Realities and Anxieties to Live With: An In-Depth Inquiry of the Experience of Internationally Educated Professionals in the Bridging Programs at Universities in Ontario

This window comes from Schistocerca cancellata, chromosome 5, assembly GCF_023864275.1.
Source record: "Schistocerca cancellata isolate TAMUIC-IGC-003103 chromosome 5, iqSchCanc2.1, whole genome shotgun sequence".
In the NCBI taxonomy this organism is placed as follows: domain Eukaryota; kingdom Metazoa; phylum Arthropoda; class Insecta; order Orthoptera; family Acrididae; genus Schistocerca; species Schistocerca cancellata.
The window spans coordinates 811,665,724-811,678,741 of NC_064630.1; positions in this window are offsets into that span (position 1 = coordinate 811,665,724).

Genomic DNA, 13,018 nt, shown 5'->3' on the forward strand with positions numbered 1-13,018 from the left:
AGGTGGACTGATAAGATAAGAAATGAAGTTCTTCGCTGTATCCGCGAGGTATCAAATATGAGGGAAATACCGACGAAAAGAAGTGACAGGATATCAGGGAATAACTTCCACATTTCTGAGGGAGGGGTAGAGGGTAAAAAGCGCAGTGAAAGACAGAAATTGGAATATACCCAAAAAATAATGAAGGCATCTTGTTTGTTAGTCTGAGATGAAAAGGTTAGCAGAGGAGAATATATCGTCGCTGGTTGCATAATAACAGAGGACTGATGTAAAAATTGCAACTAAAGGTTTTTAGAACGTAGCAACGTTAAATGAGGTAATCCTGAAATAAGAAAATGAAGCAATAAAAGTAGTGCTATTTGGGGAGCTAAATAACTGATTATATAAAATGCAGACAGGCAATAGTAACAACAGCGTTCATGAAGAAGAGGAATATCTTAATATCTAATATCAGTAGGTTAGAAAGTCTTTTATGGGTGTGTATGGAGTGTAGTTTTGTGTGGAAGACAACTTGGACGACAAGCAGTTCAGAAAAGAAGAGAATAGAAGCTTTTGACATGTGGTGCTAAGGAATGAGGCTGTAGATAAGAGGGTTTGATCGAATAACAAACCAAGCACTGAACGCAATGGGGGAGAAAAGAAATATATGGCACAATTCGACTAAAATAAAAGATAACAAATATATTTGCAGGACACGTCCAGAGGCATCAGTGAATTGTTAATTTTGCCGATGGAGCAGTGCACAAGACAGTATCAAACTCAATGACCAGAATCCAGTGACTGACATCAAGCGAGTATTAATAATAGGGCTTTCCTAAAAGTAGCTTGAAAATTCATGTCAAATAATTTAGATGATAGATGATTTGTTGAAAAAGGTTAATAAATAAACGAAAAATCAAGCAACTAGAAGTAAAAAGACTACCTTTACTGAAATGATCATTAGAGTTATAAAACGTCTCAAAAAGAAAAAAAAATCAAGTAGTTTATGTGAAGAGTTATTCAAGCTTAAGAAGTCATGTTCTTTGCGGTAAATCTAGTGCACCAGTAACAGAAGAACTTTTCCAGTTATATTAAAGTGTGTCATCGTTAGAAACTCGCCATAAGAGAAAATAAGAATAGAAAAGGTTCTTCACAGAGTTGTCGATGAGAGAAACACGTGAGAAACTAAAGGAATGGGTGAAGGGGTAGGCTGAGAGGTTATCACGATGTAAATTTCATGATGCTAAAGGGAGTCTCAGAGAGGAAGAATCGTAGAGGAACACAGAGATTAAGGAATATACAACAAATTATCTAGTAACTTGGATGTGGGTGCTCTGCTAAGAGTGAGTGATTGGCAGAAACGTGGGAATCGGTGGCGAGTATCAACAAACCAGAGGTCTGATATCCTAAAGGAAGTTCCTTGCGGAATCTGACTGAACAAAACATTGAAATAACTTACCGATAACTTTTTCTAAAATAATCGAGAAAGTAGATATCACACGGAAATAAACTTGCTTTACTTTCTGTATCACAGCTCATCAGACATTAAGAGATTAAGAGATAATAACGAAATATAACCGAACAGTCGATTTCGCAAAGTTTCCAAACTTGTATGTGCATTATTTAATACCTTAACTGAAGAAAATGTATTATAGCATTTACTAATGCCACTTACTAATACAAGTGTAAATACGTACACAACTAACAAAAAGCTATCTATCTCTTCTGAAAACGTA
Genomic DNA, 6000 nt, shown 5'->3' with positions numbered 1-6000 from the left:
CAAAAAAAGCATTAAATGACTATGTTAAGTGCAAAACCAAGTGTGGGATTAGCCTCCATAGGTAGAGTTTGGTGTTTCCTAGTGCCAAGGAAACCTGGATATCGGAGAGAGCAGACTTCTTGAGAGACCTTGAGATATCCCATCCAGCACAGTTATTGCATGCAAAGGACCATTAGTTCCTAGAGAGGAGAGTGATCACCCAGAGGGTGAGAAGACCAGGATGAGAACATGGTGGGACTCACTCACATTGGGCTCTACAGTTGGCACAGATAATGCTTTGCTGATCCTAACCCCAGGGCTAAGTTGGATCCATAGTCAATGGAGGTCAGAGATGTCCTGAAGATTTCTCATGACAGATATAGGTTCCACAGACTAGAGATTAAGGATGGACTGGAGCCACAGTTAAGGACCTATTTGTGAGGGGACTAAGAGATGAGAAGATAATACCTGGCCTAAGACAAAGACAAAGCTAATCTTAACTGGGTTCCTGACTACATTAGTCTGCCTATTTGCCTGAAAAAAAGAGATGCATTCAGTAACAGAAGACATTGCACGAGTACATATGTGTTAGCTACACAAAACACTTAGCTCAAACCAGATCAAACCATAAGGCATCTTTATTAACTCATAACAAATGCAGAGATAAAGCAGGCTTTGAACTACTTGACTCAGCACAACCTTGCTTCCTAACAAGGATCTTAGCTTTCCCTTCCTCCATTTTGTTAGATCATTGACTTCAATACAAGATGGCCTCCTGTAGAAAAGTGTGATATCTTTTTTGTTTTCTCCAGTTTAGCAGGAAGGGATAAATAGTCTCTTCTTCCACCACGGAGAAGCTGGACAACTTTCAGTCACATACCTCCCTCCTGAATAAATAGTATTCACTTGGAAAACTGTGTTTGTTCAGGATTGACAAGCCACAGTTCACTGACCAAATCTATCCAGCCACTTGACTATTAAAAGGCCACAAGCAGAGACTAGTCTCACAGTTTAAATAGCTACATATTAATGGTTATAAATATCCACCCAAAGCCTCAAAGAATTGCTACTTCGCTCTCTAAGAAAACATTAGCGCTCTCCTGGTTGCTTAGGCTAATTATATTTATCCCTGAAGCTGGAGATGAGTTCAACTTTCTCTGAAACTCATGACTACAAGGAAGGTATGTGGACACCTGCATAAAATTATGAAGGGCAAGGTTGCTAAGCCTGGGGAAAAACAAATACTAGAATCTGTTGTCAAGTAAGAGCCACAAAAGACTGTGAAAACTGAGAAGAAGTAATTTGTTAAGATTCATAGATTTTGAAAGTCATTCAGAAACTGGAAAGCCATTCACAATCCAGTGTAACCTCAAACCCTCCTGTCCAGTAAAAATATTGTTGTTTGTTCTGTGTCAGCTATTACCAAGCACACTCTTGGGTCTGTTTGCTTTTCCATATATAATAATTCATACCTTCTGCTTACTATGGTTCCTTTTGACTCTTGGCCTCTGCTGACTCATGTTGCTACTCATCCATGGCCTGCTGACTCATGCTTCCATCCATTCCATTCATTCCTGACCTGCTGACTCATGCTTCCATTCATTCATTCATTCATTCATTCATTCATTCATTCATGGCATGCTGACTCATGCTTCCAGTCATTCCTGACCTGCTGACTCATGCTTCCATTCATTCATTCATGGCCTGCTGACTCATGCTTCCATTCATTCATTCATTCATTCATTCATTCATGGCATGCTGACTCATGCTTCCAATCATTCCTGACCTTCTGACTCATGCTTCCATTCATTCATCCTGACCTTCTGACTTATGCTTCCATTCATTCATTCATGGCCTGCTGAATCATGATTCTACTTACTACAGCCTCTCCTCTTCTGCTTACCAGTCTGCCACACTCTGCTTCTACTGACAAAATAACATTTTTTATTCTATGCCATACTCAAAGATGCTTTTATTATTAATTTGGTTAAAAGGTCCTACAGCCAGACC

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Researchers have identified a trend of brain waste, brain abuse and brain drain on the part of internationally educated professionals (IEPs) after they immigrate to Canada. University-based bridging programs have been implemented in the past decade to meet the need of this population to integrate to the new society. My dissertation attempts to inquire into the experiences, emotional experiences in particular, of the IEPs who studied in the university-based bridging programs in Ontario. I raised four questions: First, how do the IEPs perceive their new realities? Second, what are the anxieties of the IEPs? Third, what realities lead them to those anxieties and how do their anxieties affect their perception of the challenges they face? Fourth, what role does higher education play in mirroring and shaping the way the IEPs perceive and feel the realities? Using in-depth interviewing as the research method, I had three one-hour interviews with each of the five research participants who volunteered in this study. When analyzing the five cases, I focused on the conflicts, contentions and contradictions that the interview transcripts revealed of the participants experiences in relation to others. I resorted to theories in psychoanalysis in order to understand the IEPs anxieties when they encountered various challenges both internally and externally. I find that the IEPs anxieties are partly inherent in the process of immigration, partly reflective of their own modes of learning and the need of external support and partly the side effect of higher education which, questionably, attempts to reproduce the correlation between knowledge and privileges. I argue that the bridging programs and the IEPs need to learn from their anxieties and the social anxieties and engage in a critical exploration of the difficult knowledge of the-self-in-the-changing-world.